Early Briefing: Meet the CEO of Gaylord

Gaylord Entertainment CEO Colin Reed is greeted by Susan Servin at the Gaylord Texan resort. Reed hopes efforts to build customer loyalty will help sustain the National Harbor project, set to open four months from now. (By William Snyder for The Washington Post)

*This week, Washington Business takes a road trip to Texas to meet Colin V. Reed, chief executive of Gaylord Entertainment, the hospitality company that is scheduled to open a 2,000-room convention center hotel later this year at National Harbor. For Gaylord, the project along the banks of the Potomac River is key to expanding the geographic diversity of its holdings, and a big part of its sucess will be whether it can devlier the service for which the brand is known. See story and photo slideshow.

*Women's business groups across the country say newly proposed Small Business Administration rules threaten to curtail their eligibility for contracts reserved for disadvantaged companies. See story.

*A Reston startup called Squareloop is set to announce today a partnership with Sprint Nextel to bring location-based emergency messaging to a community in California. If the venture proves successful, Squareloop hopes to bring its technology to other localities and wireless carriers. See story.

*On Friday, President Bush signed an executive order setting pay increases for the federal workforce. Federal Diary columnist Stephen Barr looks at what's in it for government employees in the Washington region. See column.

*After 16 years of work on stem-cell derived remedies for severe inflammatory diseases, a Columbia biotech firm called Osiris may finally get a shot at bringing those treatments to market thanks to a contract with the Defense Department announced last week. See story.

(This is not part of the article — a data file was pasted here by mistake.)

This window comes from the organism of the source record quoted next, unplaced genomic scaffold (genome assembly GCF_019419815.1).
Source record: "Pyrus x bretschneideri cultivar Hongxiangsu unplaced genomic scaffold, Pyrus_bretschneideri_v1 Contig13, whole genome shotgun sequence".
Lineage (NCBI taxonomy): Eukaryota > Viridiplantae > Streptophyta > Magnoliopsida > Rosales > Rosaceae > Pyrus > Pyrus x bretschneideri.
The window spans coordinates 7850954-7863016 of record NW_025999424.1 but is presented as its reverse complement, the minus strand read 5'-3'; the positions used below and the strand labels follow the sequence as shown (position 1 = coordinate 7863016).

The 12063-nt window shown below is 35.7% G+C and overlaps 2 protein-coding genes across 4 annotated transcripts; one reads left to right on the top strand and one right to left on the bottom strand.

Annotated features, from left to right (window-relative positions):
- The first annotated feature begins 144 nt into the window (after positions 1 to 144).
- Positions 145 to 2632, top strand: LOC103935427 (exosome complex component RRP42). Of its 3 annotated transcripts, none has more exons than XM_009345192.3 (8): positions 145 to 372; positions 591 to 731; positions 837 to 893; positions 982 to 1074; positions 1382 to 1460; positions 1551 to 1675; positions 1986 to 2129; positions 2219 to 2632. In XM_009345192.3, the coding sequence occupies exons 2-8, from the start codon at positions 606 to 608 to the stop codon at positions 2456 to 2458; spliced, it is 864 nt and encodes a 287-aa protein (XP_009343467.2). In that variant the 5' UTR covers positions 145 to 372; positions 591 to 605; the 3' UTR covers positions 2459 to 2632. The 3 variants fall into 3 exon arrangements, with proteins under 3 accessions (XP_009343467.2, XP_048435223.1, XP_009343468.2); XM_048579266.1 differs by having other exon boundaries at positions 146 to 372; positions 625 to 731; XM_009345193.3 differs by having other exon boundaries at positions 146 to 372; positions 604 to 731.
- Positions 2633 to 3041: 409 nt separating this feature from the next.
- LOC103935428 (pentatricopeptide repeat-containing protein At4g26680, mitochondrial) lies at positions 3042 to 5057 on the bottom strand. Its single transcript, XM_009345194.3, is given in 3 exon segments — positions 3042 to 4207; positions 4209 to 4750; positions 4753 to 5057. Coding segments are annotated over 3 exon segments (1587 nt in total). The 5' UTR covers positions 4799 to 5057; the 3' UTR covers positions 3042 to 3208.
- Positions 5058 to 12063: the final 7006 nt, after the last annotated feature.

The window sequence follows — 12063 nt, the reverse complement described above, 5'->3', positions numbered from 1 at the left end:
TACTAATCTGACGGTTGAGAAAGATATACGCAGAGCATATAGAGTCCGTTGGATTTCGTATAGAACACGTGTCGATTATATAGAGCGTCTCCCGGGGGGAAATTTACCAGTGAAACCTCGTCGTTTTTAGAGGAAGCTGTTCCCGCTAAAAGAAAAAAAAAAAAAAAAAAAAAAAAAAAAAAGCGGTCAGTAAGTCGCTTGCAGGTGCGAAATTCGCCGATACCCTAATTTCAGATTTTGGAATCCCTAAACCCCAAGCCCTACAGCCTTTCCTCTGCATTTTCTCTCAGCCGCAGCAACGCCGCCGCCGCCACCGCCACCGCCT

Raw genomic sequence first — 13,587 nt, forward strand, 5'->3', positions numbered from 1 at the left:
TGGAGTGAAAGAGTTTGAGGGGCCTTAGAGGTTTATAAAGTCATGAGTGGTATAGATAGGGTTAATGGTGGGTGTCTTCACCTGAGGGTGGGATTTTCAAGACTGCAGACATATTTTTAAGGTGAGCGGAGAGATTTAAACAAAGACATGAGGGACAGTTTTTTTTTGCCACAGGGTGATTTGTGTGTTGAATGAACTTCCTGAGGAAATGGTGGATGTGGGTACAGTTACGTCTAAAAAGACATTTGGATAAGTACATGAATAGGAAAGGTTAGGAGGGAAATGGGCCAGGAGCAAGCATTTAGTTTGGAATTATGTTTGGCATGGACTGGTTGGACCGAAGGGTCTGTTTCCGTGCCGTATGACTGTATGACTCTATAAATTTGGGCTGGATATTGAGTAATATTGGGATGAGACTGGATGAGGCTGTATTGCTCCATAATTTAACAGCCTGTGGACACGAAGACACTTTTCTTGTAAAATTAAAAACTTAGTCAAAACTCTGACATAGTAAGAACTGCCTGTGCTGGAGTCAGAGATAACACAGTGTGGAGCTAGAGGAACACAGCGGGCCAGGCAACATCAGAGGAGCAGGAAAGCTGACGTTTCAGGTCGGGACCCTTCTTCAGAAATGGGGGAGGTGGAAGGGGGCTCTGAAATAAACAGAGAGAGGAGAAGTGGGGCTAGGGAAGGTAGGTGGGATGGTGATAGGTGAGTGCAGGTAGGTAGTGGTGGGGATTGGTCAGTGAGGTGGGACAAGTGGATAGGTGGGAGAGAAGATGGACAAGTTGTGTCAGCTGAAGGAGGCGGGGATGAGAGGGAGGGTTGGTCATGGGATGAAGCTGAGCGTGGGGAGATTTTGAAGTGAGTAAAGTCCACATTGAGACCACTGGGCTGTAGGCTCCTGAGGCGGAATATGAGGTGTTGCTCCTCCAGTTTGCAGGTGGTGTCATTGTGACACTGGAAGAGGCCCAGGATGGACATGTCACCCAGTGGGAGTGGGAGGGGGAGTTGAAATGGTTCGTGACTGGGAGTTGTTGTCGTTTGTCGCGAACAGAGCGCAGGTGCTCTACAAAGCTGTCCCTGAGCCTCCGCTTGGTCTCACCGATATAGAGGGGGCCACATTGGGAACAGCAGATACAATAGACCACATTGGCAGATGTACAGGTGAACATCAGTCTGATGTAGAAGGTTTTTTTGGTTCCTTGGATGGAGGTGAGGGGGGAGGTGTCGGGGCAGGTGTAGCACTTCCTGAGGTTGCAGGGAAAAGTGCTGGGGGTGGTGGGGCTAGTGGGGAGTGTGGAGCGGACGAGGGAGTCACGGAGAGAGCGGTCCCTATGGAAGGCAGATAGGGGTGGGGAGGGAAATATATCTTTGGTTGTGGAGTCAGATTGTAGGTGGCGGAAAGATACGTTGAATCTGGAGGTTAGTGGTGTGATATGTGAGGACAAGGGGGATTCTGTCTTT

*Maryland's new tax on computer services threatens the economic health of many businesses and may drive some companies to move their operations to other states, according to Tom Loveland, chief executive of Mind Over Machines and the co-founder of a new industry group organized to fight the levy. See commentary.

*Peter H. Bresnan, a former Securities Exchange Commission enforcement lawyer who led successful regulatory actions against WorldCom and other companies, has joined the Washington office of Simpson Thacher & Bartlett, a New York based law firm that is seeking to expand its presence in the nation's capital. See story.

*On the site of an old brick factory in Beltsville, a new commercial and residential development worth an estimated $500 million is starting to take shape. See story.

By Mike Shepard  |  January 7, 2008; 12:50 PM ET  | Category:  Morning Brief
Previous: Real Estate | Next: Sallie Mae Taps Banking Veteran as Its New Chairman


Please email us to report offensive comments.

The comments to this entry are closed.

RSS Feed
Subscribe to The Post

© 2010 The Washington Post Company